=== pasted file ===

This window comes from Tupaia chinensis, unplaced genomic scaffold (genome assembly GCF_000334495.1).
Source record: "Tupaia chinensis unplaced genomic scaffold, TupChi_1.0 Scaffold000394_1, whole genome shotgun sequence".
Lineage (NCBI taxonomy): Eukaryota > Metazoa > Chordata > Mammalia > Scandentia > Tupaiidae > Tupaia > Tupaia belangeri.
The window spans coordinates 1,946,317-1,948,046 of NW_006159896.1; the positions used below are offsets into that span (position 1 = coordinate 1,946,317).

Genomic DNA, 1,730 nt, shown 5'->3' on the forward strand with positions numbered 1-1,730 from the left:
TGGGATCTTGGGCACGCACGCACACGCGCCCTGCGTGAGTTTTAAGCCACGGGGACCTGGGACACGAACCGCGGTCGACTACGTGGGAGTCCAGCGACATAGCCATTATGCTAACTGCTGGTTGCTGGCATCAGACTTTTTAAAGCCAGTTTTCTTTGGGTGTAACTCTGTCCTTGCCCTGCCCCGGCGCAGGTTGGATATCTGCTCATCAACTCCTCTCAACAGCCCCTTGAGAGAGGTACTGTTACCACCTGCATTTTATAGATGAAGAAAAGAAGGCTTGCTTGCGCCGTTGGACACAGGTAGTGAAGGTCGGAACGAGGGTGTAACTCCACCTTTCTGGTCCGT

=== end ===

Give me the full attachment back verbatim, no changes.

This window comes from Tupaia chinensis, unplaced genomic scaffold (genome assembly GCF_000334495.1).
Source record: "Tupaia chinensis unplaced genomic scaffold, TupChi_1.0 Scaffold000394_1, whole genome shotgun sequence".
Lineage (NCBI taxonomy): Eukaryota > Metazoa > Chordata > Mammalia > Scandentia > Tupaiidae > Tupaia > Tupaia belangeri.
The window spans coordinates 1,946,317-1,948,046 of NW_006159896.1; the positions used below are offsets into that span (position 1 = coordinate 1,946,317).

Genomic DNA, 1,730 nt, shown 5'->3' on the forward strand with positions numbered 1-1,730 from the left:
TGGGATCTTGGGCACGCACGCACACGCGCCCTGCGTGAGTTTTAAGCCACGGGGACCTGGGACACGAACCGCGGTCGACTACGTGGGAGTCCAGCGACATAGCCATTATGCTAACTGCTGGTTGCTGGCATCAGACTTTTTAAAGCCAGTTTTCTTTGGGTGTAACTCTGTCCTTGCCCTGCCCCGGCGCAGGTTGGATATCTGCTCATCAACTCCTCTCAACAGCCCCTTGAGAGAGGTACTGTTACCACCTGCATTTTATAGATGAAGAAAAGAAGGCTTGCTTGCGCCGTTGGACACAGGTAGTGAAGGTCGGAACGAGGGTGTAACTCCACCTTTCTGGTCCGT